(PHOENIX)– From windshield wipers to taillights, certain car checks are critical as we enter the monsoon season. Jim will demonstrate and discuss the most important steps drivers can take to protect their cars and stay safe during our wild weather season.
- Windshield wipers
- Wiper blades often deteriorate faster in Arizona so it’s important to inspect and replace now. Remember to check the rear window wiper blade.
- Headlights, brake lights and signal lights
You may not notice a dim or non-functioning light from behind the wheel so ask a friend for help.
- Headlights should be properly aimed. Misaimed lights can impact your ability to see and blind other drivers.
- In many vehicles, taillights and brake lights share the same external covering. This is where a friend comes in handy. To test both lights, start by turning on the ignition switch (no need to start the engine). Turn on your headlights and check to see if the taillights came on at the same time. Then, tap your brakes and check that the brake light is brighter than the taillights. If not, the bulbs may need to be changed.
- Make sure all lights are clean to ensure maximum visibility.
- Rubber Molding
- Check for leaks and cracks around the windshield, doors and cab. If water seeps it, it can lead to major electrical problems.
Your vehicle’s tires affect handling, traction and safety so a five-minute pressure check is a smart investment.
- Under inflated tires can lead to uneven wear and require quicker replacement. Correct pressure can improve gas mileage by three percent.
- Try the penny test to check tread. Place a penny head first into several tread grooves. If the top of Lincoln’s head is visible, your treads are shallow and tires need to be replaced. If part of Lincoln’s head is always covered by tread, you probably don’t need new tires. Use this opportunity to inspect tires and make sure they are free of nails or other objects that can affect their performance.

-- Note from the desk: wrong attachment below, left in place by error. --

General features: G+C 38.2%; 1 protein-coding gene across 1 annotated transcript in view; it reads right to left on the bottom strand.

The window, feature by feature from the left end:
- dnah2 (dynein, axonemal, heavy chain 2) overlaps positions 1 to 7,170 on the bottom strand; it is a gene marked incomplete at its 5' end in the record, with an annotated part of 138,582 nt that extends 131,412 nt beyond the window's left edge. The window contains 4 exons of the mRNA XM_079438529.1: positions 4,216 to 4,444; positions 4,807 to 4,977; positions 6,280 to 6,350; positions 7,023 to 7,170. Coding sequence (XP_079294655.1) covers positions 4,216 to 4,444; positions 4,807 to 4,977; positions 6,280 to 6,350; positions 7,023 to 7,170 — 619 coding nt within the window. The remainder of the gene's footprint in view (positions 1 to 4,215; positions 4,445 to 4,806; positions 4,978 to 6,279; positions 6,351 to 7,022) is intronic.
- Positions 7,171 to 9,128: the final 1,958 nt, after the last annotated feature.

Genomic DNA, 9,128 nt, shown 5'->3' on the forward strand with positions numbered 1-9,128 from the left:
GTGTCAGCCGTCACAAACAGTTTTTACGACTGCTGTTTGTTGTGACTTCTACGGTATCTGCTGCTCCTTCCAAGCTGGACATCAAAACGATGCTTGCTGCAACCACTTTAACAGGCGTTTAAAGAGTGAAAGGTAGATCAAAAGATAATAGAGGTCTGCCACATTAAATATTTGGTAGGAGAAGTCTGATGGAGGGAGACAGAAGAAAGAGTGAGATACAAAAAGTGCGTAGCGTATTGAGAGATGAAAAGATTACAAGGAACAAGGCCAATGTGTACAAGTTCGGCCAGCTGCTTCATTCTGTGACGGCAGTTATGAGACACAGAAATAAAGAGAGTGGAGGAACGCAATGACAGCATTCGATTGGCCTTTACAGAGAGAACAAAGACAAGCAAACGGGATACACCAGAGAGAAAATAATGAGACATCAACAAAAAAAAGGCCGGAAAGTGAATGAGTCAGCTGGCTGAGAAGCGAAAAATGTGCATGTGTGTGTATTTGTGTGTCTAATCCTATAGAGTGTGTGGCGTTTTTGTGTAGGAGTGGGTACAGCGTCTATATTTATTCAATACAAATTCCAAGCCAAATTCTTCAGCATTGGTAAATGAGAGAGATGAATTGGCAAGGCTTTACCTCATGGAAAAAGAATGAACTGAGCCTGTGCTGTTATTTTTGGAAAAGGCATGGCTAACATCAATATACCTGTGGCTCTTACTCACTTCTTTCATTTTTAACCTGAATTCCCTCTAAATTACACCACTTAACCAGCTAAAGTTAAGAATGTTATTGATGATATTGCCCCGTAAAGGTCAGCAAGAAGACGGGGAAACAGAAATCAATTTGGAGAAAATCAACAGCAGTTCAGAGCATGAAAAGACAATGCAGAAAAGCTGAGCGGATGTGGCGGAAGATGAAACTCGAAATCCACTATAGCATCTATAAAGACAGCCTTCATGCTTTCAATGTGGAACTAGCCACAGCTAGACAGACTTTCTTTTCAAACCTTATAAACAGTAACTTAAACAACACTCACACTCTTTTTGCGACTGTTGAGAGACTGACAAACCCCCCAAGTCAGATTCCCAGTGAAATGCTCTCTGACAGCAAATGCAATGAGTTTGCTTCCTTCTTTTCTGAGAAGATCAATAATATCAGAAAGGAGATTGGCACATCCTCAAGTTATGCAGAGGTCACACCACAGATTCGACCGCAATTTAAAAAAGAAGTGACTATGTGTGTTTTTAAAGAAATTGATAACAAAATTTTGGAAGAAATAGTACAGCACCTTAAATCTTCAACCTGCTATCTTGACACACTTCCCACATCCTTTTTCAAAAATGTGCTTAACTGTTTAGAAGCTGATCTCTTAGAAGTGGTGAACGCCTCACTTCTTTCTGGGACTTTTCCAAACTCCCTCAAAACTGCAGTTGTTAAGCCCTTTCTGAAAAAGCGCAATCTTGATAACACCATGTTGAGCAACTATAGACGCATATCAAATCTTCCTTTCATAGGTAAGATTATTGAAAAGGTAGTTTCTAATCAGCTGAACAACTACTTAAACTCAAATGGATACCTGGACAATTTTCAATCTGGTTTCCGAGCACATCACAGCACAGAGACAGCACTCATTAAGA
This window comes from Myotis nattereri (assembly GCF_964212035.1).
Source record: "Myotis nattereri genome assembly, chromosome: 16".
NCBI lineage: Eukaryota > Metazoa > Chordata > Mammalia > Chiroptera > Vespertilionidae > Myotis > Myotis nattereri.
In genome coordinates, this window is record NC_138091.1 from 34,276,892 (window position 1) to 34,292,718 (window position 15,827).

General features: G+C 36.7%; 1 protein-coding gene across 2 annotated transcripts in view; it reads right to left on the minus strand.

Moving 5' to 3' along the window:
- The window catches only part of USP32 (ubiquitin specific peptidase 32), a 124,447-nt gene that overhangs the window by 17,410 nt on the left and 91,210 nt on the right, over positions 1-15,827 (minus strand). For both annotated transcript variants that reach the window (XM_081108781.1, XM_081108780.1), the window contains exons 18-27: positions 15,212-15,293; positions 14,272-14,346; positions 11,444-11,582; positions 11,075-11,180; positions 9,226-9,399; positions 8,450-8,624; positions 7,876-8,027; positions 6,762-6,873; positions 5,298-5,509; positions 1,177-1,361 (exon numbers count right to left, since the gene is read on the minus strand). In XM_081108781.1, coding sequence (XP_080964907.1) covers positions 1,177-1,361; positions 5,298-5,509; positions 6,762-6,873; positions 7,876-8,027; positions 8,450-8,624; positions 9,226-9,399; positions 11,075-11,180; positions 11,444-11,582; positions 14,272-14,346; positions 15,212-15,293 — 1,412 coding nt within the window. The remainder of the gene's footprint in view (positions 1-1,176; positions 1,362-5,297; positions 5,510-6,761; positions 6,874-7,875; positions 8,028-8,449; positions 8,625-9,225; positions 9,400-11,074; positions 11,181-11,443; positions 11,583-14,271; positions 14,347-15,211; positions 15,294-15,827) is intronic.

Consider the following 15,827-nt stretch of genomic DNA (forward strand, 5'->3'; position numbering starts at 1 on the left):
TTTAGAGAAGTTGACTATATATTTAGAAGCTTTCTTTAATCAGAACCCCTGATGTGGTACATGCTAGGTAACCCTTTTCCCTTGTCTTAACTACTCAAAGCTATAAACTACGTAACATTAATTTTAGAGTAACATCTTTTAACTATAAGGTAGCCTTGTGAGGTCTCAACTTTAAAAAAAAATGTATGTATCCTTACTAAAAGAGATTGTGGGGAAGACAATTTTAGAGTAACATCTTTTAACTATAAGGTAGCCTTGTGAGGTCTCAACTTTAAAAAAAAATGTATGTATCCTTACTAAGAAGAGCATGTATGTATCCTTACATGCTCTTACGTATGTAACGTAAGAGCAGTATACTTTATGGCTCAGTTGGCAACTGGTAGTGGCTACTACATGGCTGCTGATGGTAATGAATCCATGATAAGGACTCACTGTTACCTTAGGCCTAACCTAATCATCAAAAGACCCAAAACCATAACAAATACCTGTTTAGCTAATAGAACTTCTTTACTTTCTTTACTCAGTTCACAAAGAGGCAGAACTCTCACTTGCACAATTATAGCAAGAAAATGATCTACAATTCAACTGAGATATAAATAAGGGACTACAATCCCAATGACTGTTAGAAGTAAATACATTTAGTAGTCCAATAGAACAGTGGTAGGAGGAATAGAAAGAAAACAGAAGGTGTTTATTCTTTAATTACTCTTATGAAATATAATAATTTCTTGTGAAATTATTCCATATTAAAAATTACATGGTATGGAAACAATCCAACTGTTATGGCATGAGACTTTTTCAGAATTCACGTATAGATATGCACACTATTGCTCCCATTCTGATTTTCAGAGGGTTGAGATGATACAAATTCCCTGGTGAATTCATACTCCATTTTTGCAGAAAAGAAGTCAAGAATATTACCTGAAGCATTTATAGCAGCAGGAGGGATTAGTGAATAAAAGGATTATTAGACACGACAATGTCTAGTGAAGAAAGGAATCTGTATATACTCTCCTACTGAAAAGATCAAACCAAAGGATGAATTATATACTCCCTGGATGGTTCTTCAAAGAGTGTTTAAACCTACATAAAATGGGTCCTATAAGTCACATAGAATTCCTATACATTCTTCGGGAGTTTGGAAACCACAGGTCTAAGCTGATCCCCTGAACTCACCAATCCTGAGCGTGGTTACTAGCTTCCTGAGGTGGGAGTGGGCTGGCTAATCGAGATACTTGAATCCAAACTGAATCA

- Uneven or accelerated tire wear can lead to an alignment problem where your car shakes or drifts to one side.
- Regularly rotating tires promotes uniform wear.
Monsoon driving tips:
- Drive with headlights on during rain to increase visibility.
- Slow down when roads are wet and create a safe distance between you and the cars ahead.
- Avoid getting close to big vehicles like buses and semis. They can create a spray that hits your windshield and can make it harder to see.
- Never cross a flooded road. Just a few inches of water can move a car, truck or SUV.
- Driving through water can lead to catastrophic failure of your engine and/or transmission.
- If you lose traction and it feels like your car is drifting or sliding, ease off the gas pedal. Do not hit the brakes. If you’re drifting or sliding carefully turn your steering wheel in the same direction of your slide.
- If you drove into water or your parking space became flooded have it towed ASAP Ask the driver to deliver the car without starting it so a mechanic can evaluate before turning the ignition.
- If you entered water pay close attention as you drive out. Gently apply your brakes a few times at low speed. Does anything look, feel, sound or smell different? If in doubt, have a trusted mechanic check it out.
- If you’re caught in a dust storm, pull off the road as far as safely possible, place your car in park and turn off all lights, including headlines, emergency flashers and dome lights. If you leave lights on, other drivers might follow and crash into your parked car because low-visibility affects depth perception.